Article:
Van Gogh Paintings

An Early Watercolor: Coalmine in the Borinage

One of Van Gogh’s first watercolors was Coalmine in the Borinage, completed sometime between July-August of 1879.   In January of 1879, Van Gogh had taken a temporary post as a missionary lay preacher in Petit Wasmes and Cuesmes, villages in the coal mining district of Borinage, Belgium.  Van Gogh was completely committed to helping the miners, even to the extent that he shared their hardships and lived in squalor like a pauper.  Church authorities thought him too zealous and discontinued his mission for “undermining the dignity of the priesthood.”

It was around this time that Van Gogh took a special interest in ordinary working people and the scenes surrounding him.  He also realized that he felt a calling to be an artist.

In a letter to his brother, Theo in April, 1879, Van Gogh wrote about his time in a mine and the people he was encountering:
Coalmine in the Borinage - Vincent van Gogh

“Not long ago I made a very interesting expedition, spending six hours in a mine. It was Marcasse, one of the oldest and most dangerous mines in the neighbourhood. It has a bad reputation because many perish in it, either going down or coming up, or through poisoned air, firedamp explosion, water seepage, cave-ins, etc. It is a gloomy spot, and at first everything around looks dreary and desolate.

Most of the miners are thin and pale from fever; they look tired and emaciated, weather-beaten and aged before their time. On the whole the women are faded and worn. Around the mine are poor miners’ huts, a few dead trees black from smoke, thorn hedges, dunghills, ash dumps, heaps of useless coal, etc. Mans could make a wonderful picture of it.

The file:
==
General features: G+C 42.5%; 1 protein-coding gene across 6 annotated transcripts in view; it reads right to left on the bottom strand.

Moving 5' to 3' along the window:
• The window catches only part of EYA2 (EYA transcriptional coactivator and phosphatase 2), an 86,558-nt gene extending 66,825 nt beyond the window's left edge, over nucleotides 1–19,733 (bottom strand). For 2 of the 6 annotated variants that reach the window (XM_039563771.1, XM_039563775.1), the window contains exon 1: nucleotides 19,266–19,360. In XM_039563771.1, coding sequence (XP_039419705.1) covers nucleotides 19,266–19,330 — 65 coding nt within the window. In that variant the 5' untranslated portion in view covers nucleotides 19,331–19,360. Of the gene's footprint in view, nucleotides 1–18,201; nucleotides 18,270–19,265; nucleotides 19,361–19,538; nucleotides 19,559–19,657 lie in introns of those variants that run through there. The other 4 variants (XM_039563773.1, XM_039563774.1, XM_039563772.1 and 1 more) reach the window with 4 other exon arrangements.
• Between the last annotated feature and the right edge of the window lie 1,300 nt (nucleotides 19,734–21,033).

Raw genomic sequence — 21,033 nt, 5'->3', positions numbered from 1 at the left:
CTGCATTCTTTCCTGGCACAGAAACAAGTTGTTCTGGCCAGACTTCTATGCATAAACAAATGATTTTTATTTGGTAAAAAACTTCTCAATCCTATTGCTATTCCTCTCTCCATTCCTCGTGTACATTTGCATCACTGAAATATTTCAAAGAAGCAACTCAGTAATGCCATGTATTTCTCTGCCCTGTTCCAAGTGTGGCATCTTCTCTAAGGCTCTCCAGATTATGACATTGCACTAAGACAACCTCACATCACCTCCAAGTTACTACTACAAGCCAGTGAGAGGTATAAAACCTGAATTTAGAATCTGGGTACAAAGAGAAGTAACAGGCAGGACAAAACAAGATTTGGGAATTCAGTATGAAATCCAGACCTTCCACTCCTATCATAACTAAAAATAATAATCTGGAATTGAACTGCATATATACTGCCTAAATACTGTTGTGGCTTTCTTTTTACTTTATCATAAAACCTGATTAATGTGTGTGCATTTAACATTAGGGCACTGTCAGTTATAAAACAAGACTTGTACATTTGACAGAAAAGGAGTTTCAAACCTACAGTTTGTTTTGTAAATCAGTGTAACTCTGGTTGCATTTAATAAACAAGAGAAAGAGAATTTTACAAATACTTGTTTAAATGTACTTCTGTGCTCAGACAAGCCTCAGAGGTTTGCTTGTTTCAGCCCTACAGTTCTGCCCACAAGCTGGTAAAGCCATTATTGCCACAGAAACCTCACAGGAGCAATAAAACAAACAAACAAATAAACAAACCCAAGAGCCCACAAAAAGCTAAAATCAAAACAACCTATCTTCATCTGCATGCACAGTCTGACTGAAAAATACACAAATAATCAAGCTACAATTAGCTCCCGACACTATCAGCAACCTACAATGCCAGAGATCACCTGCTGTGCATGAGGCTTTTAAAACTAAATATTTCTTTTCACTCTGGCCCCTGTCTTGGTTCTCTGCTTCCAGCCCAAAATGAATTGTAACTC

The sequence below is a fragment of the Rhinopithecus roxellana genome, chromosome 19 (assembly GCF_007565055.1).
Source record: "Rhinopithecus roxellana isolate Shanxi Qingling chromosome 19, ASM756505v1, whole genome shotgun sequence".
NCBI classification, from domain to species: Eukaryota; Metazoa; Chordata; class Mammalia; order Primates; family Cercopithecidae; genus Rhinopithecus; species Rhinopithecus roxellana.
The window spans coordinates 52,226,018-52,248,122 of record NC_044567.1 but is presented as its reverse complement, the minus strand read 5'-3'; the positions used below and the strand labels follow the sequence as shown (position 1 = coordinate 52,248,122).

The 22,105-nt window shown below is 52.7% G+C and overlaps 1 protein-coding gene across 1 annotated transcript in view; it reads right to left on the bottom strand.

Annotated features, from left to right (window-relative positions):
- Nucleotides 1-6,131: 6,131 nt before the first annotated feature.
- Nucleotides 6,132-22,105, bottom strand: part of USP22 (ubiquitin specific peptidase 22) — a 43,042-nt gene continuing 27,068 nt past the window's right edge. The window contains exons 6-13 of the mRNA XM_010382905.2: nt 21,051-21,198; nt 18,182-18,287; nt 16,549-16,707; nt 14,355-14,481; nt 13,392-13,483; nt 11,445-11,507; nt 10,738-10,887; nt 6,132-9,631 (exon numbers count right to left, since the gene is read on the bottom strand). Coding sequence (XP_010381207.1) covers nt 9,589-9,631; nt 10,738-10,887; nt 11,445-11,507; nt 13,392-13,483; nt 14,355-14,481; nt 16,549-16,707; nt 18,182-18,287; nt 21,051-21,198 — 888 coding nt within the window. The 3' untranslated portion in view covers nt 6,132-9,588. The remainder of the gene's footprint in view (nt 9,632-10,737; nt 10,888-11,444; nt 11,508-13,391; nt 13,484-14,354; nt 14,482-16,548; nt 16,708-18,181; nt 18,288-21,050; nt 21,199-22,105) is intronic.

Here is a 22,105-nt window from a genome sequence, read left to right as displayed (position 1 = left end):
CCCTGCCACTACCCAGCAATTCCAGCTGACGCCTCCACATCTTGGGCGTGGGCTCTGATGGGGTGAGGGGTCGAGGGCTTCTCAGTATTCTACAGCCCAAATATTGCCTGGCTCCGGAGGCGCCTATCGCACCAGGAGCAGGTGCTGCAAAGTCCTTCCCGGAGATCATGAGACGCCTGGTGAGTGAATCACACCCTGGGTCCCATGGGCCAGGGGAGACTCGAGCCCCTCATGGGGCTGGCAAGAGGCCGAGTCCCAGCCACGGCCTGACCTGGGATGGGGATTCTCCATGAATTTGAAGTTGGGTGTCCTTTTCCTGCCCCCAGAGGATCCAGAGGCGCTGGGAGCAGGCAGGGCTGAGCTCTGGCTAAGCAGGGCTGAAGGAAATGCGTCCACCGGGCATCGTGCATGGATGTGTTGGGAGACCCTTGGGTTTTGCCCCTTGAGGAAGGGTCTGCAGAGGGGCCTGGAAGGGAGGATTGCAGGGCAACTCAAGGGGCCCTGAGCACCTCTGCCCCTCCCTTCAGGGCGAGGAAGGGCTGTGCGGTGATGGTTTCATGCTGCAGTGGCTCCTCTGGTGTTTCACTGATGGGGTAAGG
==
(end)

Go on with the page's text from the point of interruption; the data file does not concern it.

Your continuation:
I had a good guide, a man who has already worked there for thirty-three years; kind and patient, he explained everything well and tried to make it clear to me.

So together we went down 700 meters and explored the most hidden corners of that underworld. The maintenages or gredins [cells where the miners work] which are situated farthest from the exit are called des caches [hiding places, places where men search].

People here are very ignorant and untaught – most of them cannot read – but at the same time they are intelligent and quick at their difficult work; brave and frank, they are short but square-shouldered, with melancholy deep-set eyes. They are skillful at many things, and work terribly hard. They have a nervous temperament – I do not mean weak) but very sensitive. They have an innate, deep-rooted hatred and a strong mistrust of anyone who is domineering. With miners one must have a miner’s character and temperament, and no pretentious pride or mastery) or one will never get along with them or gain their confidence.”


Letter Source:

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